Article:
Video Intercoms to Control Access
What if you want to use audio in a more interactive way? Video intercoms allow you to see and hear people as they approach an entrance. These dynamic devices can interface with your badging system so you can communicate with individuals as an added layer of authentication.
“Video intercoms are a bridge solution between access control and surveillance, says John Mosebar, Vice President of Aiphone, a communication systems provider. “They enable you to engage with what you see.”
The systems are typically standalone and don’t need to be networked, which simplifies installation. They are routinely used at external entrances, both main and back doors, and can capture images during low light and darkness, says Mosebar. You can also use them internally for restricted areas. There are also software solutions that run on a computer or mobile phone, a useful solution to reduce hardware on a reception desk and simplify guest verification, he adds.
One key advantage is the field of view. Security cameras are traditionally placed high in a corner so they have wide coverage – useful for monitoring perimeters but not for verifying identity. Video intercoms, on the other hand, are placed at eye level because the depth is intentionally shallow to capture faces. Individuals will also approach the station directly so a front view can be achieved.
In terms of operational efficiency, video intercoms are a time saver because badging issues can be resolved remotely, Mosebar explains. Your security team can provide instant assistance if a person’s access is denied. He or she could hold up a photo ID for verification or say a preapproved security phrase to gain entry.
Beyond access control, video paging can amplify the effectiveness of emergency or push-for-help stations, adds Mosebar. These devices are traditionally configured as a distress button or a call station with two-way communication, but the only way you can see that location is to have a separate surveillance camera in the vicinity. With a video intercom feature, however, you can visually monitor the location while receiving and sending information.
Distinguish Threats with Analytics
Video analytics can already interpret physical movement and audio analytics are no different. Much research has gone into mapping the human ear and watching how the cochlea transmits sound waves to the brain as nerve signals. Software algorithms replicate this biological process in order to identify signature sounds. These apps can flag anything from cries of distress and vocal aggression to the sounds of vehicle crashes, breaking glass or weapon discharges, Surfaro says.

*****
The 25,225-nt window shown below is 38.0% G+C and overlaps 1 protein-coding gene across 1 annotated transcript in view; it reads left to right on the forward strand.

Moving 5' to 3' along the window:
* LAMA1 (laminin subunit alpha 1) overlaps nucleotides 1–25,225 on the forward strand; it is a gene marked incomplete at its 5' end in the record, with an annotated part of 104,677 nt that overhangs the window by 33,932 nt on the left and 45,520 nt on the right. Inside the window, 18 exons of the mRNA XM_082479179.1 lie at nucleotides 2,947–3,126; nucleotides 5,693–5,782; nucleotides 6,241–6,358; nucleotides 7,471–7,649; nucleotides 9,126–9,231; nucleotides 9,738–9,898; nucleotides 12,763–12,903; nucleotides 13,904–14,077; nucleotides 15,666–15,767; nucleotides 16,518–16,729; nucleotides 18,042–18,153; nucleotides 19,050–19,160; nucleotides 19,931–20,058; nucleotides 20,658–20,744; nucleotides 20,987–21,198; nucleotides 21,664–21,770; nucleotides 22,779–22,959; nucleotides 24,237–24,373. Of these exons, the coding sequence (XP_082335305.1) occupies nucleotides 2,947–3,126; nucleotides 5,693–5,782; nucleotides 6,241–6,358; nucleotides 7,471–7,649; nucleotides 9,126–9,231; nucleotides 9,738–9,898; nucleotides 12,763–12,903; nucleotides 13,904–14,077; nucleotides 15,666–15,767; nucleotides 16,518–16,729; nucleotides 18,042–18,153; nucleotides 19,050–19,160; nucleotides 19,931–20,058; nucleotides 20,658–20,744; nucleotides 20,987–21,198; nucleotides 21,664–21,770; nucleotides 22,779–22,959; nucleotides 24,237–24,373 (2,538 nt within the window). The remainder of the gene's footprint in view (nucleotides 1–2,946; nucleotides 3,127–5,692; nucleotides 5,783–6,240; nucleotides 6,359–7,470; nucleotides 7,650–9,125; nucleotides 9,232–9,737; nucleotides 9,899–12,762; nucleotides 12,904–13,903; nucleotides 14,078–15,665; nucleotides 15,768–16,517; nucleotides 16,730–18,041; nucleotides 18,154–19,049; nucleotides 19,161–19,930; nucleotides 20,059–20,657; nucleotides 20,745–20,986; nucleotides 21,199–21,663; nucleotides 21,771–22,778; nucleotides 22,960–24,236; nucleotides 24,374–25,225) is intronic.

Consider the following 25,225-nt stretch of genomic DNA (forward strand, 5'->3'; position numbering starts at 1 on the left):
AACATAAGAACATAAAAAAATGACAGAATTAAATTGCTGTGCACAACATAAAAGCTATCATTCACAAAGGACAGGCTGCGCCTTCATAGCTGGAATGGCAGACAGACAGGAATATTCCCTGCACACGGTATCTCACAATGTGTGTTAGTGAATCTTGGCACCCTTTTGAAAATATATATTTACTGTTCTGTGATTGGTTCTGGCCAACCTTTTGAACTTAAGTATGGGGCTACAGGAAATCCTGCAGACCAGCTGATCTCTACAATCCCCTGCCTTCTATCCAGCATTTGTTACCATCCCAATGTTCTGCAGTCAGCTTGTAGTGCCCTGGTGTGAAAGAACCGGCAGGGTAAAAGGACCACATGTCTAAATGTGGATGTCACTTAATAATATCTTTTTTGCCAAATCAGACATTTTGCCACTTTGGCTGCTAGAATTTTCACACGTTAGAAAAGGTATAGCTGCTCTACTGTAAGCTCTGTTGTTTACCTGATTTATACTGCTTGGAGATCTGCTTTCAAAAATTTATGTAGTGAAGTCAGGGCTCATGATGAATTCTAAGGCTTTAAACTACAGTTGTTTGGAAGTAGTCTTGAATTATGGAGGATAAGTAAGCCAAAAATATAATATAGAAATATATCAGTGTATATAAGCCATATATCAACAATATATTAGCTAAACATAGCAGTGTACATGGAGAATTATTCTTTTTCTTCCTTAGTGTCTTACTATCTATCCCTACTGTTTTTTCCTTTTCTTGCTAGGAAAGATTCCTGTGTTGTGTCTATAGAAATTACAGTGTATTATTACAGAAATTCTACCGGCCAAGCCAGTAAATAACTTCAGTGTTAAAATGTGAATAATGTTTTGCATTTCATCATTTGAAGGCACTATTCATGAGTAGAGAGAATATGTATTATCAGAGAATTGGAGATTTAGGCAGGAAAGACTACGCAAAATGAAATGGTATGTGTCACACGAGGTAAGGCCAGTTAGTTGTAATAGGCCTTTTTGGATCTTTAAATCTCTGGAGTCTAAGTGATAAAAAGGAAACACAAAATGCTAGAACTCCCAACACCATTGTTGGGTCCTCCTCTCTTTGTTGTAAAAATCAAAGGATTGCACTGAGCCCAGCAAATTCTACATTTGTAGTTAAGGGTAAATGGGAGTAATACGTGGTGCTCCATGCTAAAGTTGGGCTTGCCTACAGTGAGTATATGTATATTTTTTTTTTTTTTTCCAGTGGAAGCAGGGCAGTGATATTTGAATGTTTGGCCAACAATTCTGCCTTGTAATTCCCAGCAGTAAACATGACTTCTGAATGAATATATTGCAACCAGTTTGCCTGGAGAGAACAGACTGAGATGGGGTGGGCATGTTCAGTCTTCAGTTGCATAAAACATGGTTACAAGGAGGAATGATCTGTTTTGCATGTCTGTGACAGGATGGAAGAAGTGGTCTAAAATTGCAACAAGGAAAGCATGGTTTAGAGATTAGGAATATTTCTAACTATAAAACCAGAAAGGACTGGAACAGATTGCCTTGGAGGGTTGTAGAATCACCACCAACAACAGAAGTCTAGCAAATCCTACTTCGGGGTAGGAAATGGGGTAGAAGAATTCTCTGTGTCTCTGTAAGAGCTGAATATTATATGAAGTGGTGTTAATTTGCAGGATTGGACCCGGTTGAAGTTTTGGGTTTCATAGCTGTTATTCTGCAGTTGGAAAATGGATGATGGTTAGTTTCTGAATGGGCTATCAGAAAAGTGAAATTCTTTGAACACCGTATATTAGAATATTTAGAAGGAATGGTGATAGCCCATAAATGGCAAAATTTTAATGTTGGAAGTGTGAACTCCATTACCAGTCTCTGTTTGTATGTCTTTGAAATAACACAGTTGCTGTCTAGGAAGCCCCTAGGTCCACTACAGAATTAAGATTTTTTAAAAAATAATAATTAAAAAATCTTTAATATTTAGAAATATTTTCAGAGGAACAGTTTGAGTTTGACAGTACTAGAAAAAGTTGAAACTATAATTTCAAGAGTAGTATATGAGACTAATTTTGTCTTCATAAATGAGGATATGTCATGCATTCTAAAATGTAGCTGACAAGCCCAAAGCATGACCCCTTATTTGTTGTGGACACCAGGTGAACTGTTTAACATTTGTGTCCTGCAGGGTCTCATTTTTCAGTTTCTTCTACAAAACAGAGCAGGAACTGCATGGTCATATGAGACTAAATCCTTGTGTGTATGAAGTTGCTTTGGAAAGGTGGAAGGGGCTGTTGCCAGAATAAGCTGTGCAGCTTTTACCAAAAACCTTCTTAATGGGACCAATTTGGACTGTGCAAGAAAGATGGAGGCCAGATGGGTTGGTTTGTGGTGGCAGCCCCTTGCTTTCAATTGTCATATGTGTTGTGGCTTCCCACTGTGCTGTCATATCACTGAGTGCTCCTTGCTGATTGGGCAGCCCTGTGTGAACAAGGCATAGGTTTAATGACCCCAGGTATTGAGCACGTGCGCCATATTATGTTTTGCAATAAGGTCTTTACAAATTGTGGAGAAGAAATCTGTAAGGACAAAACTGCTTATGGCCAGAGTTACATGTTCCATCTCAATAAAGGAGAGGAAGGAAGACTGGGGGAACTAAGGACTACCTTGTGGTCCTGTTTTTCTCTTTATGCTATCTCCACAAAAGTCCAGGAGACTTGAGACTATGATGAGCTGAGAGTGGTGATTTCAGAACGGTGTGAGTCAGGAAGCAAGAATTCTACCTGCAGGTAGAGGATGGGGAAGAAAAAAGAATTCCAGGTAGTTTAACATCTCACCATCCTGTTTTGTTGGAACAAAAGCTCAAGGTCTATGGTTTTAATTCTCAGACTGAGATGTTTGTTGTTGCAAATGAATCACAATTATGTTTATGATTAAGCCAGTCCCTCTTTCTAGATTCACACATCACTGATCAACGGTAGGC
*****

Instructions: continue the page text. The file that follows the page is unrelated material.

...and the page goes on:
Note that these programs are a form of audio recognition – they’re not continuously listening to every single noise, stresses Surfaro. Only predefined or unexpected noises will trigger the software to send an alert to your security team. And unless the software is supposed to recognize key words, aggression detection is limited to vocal inflections rather than word choice. Not only does this allay speech privacy concerns, but it saves on bandwidth because the app doesn’t need to stream all the time.
Using analytics to identify specialized sounds helps you to respond more quickly. A few seconds saved over scrutinizing a silent video capture can get guards on location more nimbly or a 911 call dispatched earlier. It’s the difference between responding to a physical fight in progress and preventing verbal aggression from escalating to battery.
You can also put sound detection to use outside of your security operations. In industrial or mission critical settings, you can teach the analytics to recognize the hum of your machinery, Surfaro explains. If a machine runs outside of business hours, makes an unusual noise that points to a maintenance issue or goes silent when it should be on, the analytics will know and send a notification.
Another smart use of this capability is in parking areas. While gunshot detection has become more prevalent in recent years, don’t overlook more common occurrences like car accidents that affect life safety, says Surfaro. It’s far more likely that a fender bender will happen on your property than mass violence. In addition to recognizing the distinct sound of cars hitting one another, analytics can detect car alarms and breaking glass. Thieves may think twice if someone can hear them breaking into a vehicle and occupants can take comfort that their car is less likely to be stolen or vandalized.
No matter which sound capture option you use, adding audio will help solidify your due diligence. “You should do everything in your power to make your facility safer,” says Surfaro. “If you have the capability for audio, why not use it to your advantage?”
Jennie Morton firstname.lastname@example.org is Senior Editor of BUILDINGS.